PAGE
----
IN THE ARMS OF STONE ANGELS
Paranormal Young Adult
Received via Net Galley for review
Two years ago Brenna Nash called 911 and informed them she found the boy she loves crouching over the dead body of a classmate gripping a knife and chanting to himself. She hasn't seen him since that day. Now, after a couple long years, Brenna and her mother are returning to the small town where she made that fateful call and sentenced her best friend and first love to an unfathomable fate.
Upon her return, Brenna learns that White Bird has been in a mental institution the entire time she's been away, locked in his own mind and unresponsive to any outside stimuli. Though she's spent most of her time thinking about how that call changed her own life, she's finally realizing the impact she had on the one person she feels truly understood her.
There are plenty of people in town who aren't happy to see Brenna and her Native American sympathies back however, and they seek to keep her from looking into White Bird's case any way they can. The more she digs though, the more she begins to think her accusation against her best friend was very, very wrong, and maybe the person responsible for her classmate's death isn't the most obvious choice after all.
In the Arms of Stone Angels is a story both saddening and disheartening initially, drawing our attention to a darker side of humanity where certain individuals take gross pleasure in the pain and suffering of others as a way of ensuring their own misery isn't without ample company. Because we know people like Brenna's peers are unlikely to express any type of guilt or remorse over their actions, it becomes agonizingly clear that they will only steadily increase the intensity of their assault on her, a realization that causes are fingers to itch with the need to skip ahead to the end to hopefully relieve some of our stress and give us the strength to endure whatever atrocities are likely to occur. Even if we did flip to the end and find the opposite to be true– things with Brenna only getting worse instead of better–at least we could take a small comfort in being able to prepare ourselves for what's to come. We therefore wrestle with ourselves the entire time we're reading, wanting a definitive emotion, either happiness and relief or anger and hurt, to latch on to as a lifesaver to keep us afloat in the tempest of hate found in this little town.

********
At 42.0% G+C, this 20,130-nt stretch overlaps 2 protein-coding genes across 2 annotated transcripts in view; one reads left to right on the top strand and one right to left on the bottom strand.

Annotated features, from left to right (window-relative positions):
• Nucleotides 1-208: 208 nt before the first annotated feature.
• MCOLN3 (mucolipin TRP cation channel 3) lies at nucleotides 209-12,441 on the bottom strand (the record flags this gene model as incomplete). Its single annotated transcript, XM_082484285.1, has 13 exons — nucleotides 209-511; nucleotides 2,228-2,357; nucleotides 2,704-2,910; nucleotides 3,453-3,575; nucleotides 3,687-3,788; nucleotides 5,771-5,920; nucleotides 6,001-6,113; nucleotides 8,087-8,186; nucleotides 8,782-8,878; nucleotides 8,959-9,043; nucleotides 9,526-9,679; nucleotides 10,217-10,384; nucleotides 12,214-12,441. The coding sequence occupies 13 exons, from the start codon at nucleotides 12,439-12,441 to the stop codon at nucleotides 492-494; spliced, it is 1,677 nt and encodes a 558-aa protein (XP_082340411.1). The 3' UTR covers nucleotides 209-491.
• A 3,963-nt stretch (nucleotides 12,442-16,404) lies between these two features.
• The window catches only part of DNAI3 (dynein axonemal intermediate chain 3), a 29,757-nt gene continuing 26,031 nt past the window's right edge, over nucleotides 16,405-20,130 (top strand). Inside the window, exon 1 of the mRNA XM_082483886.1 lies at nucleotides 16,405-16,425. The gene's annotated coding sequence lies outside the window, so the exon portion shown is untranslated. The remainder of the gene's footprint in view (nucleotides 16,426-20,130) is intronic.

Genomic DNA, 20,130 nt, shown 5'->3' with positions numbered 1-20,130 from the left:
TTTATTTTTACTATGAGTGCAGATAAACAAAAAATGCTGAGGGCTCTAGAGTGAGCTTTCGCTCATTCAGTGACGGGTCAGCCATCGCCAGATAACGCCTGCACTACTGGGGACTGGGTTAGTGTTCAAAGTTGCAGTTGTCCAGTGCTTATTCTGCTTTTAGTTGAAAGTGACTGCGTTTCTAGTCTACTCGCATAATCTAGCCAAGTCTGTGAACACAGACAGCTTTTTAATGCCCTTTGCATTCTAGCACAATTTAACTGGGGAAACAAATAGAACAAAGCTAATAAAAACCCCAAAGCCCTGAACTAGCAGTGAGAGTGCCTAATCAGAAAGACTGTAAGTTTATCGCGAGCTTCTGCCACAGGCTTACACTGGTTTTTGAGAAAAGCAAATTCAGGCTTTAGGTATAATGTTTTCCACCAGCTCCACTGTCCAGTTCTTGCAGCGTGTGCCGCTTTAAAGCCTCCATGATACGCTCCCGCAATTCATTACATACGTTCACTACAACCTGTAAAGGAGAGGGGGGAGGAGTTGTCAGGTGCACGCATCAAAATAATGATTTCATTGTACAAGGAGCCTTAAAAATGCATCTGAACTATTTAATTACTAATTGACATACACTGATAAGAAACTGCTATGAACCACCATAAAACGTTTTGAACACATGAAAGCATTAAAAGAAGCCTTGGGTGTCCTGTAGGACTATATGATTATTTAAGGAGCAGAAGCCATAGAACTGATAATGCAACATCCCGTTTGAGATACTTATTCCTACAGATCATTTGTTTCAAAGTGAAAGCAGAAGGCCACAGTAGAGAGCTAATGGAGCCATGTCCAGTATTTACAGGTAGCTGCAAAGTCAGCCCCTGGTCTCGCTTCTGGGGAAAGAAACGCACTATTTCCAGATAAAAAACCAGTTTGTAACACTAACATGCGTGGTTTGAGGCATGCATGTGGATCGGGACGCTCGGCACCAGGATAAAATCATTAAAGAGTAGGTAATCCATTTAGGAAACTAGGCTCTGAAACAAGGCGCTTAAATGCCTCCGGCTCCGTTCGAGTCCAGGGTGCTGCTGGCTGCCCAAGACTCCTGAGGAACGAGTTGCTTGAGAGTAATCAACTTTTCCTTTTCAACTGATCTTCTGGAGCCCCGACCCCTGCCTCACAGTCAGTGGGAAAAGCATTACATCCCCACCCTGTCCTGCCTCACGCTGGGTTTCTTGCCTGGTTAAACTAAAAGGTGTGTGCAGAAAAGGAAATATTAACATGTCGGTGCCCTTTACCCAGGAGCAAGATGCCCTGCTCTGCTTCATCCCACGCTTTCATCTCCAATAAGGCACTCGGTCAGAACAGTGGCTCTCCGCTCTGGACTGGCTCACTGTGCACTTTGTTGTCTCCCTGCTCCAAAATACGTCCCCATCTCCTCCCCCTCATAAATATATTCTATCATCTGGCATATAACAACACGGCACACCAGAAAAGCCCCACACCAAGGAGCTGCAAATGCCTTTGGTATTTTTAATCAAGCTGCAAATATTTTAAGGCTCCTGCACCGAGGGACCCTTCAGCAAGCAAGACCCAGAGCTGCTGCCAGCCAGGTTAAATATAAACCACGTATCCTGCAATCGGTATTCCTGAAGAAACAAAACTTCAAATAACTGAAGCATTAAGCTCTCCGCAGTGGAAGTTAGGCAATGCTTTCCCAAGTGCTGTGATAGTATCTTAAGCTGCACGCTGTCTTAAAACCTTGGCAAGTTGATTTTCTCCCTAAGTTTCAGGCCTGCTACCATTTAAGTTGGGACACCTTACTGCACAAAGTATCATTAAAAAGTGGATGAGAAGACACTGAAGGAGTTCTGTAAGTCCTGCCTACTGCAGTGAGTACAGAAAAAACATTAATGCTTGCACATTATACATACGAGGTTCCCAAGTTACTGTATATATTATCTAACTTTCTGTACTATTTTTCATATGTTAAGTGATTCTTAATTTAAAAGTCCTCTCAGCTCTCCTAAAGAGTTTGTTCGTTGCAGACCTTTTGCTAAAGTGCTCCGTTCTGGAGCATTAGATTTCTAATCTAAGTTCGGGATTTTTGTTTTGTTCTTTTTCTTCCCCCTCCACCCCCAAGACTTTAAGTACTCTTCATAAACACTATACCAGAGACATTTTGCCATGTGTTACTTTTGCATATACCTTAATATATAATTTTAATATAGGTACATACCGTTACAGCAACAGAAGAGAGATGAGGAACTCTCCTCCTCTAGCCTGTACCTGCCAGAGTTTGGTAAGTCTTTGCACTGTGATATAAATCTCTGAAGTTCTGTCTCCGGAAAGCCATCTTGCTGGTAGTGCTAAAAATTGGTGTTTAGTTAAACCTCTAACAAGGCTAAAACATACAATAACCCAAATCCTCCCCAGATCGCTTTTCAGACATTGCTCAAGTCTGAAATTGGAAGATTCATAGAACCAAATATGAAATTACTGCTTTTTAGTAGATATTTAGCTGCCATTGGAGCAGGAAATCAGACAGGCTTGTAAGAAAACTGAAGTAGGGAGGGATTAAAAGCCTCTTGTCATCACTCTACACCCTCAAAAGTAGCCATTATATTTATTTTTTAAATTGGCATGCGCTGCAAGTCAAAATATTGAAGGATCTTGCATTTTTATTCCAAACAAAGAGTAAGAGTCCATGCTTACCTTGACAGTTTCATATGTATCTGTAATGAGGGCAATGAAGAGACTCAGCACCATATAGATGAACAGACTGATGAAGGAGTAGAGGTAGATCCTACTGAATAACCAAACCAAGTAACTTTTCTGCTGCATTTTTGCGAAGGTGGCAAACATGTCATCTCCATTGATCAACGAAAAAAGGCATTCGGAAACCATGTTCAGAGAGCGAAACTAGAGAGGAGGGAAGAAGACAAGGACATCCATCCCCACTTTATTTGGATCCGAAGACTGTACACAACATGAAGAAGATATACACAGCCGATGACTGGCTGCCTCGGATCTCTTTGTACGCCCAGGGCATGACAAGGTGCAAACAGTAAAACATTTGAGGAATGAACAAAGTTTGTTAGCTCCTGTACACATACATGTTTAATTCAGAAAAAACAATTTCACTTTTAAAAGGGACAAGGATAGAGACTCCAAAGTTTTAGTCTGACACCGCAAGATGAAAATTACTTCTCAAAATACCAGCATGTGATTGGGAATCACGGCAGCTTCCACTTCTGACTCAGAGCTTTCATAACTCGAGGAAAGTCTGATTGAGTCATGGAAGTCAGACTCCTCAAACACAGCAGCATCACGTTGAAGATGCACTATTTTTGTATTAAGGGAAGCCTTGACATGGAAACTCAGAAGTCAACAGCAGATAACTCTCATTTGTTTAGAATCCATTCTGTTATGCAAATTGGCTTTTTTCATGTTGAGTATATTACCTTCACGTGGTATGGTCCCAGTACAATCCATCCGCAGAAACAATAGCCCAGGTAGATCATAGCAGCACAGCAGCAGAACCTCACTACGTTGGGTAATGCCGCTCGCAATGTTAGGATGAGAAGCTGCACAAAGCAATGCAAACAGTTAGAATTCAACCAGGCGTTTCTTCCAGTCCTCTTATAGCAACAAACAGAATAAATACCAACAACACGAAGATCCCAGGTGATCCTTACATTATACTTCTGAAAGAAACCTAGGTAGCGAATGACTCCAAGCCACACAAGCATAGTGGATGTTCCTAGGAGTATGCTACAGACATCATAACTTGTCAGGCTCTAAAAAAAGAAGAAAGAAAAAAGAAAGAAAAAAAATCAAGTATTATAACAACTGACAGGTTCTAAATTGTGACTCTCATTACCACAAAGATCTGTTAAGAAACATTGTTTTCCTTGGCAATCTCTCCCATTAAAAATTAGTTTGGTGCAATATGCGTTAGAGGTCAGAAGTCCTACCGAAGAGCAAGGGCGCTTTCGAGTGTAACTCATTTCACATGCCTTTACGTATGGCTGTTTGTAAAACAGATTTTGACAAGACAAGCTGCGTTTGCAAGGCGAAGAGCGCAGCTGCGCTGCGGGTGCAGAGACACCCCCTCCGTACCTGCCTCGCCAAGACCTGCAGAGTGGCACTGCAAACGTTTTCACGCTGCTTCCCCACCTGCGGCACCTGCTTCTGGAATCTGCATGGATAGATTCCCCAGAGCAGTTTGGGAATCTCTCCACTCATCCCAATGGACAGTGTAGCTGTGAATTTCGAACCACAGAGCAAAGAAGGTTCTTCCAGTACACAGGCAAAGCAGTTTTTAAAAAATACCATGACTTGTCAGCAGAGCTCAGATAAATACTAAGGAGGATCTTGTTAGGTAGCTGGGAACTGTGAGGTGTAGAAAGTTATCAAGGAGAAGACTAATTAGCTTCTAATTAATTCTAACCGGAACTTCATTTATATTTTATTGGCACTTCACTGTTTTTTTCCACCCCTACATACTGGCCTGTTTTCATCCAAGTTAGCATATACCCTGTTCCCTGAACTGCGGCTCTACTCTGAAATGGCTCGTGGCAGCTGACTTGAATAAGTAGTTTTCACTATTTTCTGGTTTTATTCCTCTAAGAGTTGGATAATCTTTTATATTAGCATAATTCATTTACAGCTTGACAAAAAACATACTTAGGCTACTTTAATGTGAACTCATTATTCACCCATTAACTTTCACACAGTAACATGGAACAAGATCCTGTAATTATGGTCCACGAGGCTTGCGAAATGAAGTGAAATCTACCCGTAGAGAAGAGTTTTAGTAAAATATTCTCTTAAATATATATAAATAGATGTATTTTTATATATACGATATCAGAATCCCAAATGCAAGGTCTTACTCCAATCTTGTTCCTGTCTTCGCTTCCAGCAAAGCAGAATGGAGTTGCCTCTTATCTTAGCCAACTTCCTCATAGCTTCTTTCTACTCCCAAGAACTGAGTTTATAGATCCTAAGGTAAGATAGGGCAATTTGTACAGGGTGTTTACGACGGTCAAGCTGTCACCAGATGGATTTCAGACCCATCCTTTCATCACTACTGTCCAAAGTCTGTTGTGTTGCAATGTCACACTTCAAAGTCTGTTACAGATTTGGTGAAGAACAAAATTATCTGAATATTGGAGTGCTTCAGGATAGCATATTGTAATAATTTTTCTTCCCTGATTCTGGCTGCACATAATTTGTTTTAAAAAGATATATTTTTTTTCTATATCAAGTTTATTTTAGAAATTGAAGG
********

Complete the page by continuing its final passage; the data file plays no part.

Brenna is a hard young woman, an attitude of indifference firmly in place as she shuns a world she feels shunned her first. She's shrouded herself in so many layers of simulated feelings it's almost impossible to get to the heart of her, and we falter repeatedly as we attempt to decipher her true emotions from those she merely projects as a diversion from the truth. Her relationship with her mother is strained to a truly spectacular degree, so full of holes she doesn't even know where to begin patching should she wish to, so she instead decides to do nothing and allows those holes to slowly widen. Luckily for us though, Brenna exhibits some truly impressive growth as the story progresses, expanding her Brenna-centric world to eventually include her mother and us as she fights for the life of a friend to whom a grave injustice has been done.
Though the story is powerful and compelling and Brenna is a strong young heroine, the events toward the end seem to get resolved rather easily for the strength of the hatred and discrimination infecting both the teenagers and adults in this tale. For hundreds of pages we are tied in mental and emotional knots of increasing complexity, but then just as our determination to see wrongs righted reaches its peak, the ties unwind and slip free of their own accord and we're given a neatly wrapped-up resolution. People who have been truly awful seem to change their attitudes with little argument or opposition, causing the sincerity of their repentance to remain suspect with us given the quick nature of their turnaround. Perhaps if we were given a little extra time in the town itself and with Brenna and White Bird as well instead of being cut off fairly immediately after the truth comes to light, the changes might not have been as questionable. Overall however, In the Arms of Stone Angels is a darkly entertaining read, angering and pleasing us equally as we see a slow attitude adjustment start with one young woman and then spread like wildfire.